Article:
Effective and proactive stakeholder engagement processes and enhanced relationships with communities will become critical. Monitoring and analysis of companies' involvement in ESG controversies is increasing as part of the risk assessment process, supporting investors in understanding where gaps may exist between public ESG commitments, and operational practice.

By putting these controls in place, companies can enhance and strengthen their reputations as valued and responsible partners in the regions in which they operate. This can serve to open up new opportunities and markets for miners looking to extend the life of mines, move into new jurisdictions and seek new leases.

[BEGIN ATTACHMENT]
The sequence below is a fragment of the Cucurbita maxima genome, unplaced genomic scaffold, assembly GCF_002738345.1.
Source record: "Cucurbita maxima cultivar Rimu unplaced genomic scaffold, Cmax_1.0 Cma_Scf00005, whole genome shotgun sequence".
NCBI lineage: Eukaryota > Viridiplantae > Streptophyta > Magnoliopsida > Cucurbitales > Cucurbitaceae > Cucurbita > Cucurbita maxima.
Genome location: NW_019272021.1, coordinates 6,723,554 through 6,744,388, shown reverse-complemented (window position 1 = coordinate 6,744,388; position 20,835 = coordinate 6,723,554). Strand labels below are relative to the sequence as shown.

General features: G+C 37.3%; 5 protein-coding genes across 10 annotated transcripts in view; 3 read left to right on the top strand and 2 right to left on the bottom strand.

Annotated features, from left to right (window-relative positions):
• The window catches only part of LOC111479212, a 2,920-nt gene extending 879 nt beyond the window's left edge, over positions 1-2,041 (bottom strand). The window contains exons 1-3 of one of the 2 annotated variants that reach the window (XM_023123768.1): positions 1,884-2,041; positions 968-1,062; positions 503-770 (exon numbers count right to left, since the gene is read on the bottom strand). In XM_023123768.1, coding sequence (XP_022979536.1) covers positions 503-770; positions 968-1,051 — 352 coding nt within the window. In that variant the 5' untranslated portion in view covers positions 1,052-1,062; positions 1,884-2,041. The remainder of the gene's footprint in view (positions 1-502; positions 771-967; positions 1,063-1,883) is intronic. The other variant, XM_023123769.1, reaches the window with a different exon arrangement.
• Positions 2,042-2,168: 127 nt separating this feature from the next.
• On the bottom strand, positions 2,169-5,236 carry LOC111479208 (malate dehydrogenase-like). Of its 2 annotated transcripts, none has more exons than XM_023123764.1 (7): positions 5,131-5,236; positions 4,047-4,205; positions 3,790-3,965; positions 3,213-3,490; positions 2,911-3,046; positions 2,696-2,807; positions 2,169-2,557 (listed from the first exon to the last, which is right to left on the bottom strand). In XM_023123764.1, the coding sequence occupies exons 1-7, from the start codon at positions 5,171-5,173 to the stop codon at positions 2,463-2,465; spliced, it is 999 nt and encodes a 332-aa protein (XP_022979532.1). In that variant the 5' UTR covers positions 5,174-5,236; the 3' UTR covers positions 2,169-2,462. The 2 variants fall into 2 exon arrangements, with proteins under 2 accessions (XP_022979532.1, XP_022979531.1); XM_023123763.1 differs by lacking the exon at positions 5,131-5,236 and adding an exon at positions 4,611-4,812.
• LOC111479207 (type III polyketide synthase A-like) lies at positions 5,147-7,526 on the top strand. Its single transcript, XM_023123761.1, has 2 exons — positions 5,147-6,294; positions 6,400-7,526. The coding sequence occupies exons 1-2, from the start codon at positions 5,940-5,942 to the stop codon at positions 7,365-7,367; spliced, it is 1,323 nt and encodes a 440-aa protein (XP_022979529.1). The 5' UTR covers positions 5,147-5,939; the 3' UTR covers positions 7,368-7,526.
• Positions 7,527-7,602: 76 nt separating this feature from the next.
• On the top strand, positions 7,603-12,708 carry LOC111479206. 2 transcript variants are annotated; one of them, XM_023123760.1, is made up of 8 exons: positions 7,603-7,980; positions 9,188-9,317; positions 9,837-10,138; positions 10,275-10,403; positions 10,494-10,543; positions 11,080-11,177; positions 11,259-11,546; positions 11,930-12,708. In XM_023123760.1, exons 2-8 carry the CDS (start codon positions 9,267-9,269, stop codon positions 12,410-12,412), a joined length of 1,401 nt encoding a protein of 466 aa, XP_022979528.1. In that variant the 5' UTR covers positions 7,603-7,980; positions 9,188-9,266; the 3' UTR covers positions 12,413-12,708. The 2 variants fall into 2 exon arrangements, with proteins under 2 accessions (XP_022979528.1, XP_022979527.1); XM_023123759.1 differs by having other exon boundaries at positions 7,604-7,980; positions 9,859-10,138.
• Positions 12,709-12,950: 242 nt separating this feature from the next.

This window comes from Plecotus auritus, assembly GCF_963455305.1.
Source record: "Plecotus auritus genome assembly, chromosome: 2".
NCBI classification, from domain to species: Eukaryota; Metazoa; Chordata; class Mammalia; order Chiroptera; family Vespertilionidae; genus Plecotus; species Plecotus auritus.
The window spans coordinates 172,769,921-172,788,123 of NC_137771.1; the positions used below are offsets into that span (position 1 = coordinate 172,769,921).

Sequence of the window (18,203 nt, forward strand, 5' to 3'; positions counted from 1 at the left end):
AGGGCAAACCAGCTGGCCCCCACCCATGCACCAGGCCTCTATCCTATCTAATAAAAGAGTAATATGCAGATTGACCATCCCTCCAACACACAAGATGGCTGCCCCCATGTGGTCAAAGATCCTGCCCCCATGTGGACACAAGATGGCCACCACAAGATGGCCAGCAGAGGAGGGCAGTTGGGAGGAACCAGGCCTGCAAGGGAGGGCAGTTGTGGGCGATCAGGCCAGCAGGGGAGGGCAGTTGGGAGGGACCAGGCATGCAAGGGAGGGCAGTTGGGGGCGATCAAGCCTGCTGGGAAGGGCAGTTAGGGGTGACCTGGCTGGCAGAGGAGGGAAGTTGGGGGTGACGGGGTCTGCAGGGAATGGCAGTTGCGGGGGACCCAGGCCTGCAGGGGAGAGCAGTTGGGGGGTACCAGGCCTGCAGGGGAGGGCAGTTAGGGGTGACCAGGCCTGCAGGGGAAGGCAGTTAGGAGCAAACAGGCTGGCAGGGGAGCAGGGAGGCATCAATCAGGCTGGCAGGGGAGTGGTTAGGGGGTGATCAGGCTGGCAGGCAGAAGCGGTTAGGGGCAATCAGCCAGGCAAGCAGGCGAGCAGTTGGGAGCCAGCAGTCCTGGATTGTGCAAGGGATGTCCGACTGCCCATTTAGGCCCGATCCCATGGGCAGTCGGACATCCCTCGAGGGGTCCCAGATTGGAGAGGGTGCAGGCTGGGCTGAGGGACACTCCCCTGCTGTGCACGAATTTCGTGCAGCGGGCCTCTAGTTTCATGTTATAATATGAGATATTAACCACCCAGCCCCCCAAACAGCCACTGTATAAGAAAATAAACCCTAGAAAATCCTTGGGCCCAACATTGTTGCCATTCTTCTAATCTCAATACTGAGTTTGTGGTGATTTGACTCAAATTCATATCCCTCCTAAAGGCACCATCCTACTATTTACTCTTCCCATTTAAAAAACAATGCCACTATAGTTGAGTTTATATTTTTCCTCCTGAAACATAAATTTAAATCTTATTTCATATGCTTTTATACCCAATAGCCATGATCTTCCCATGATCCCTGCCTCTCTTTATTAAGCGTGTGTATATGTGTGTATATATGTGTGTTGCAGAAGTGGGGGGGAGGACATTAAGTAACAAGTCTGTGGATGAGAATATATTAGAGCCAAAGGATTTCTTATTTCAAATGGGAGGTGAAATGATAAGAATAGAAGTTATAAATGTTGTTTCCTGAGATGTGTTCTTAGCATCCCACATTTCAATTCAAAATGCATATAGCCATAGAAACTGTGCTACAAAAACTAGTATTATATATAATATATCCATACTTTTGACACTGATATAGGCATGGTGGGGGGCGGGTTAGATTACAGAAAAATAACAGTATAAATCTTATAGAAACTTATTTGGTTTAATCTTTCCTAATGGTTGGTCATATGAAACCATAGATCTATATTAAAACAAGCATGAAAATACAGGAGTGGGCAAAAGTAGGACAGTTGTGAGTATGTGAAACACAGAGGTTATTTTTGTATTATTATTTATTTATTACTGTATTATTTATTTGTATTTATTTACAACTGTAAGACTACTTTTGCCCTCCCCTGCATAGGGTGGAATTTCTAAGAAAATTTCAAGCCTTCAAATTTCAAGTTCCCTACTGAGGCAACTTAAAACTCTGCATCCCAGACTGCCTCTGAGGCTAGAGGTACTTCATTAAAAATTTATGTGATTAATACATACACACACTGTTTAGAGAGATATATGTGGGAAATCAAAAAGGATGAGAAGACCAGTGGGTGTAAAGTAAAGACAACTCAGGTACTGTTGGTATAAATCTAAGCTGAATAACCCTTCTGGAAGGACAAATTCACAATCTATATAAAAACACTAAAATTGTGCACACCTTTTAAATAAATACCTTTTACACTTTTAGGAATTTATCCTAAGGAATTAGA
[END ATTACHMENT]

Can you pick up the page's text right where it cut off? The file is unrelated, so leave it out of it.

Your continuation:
A continuing and vital journey

ESG factors will inevitably shape the future landscape for mining & metals companies. If a business allows itself to become an ESG laggard, it is unlikely to survive, particularly if peers lead the way.

In the event of an economic downturn, ESG projects may see some short-term erosion as businesses look to trim costs, but longer term, the focus on ESG issues will only be renewed and enhanced. If the mining & metals sector wants to be seen as leading the path to net-zero and achieving the energy transition, all stakeholders will need to put their ESG strategy front and center, with the same focus applied to ESG as to the extraction of minerals.

Janina Moutia-Bloom (White & Case, Associate, London) co-authored this publication.

This publication is provided for your convenience and does not constitute legal advice. This publication is protected by copyright.
© 2022 White & Case LLP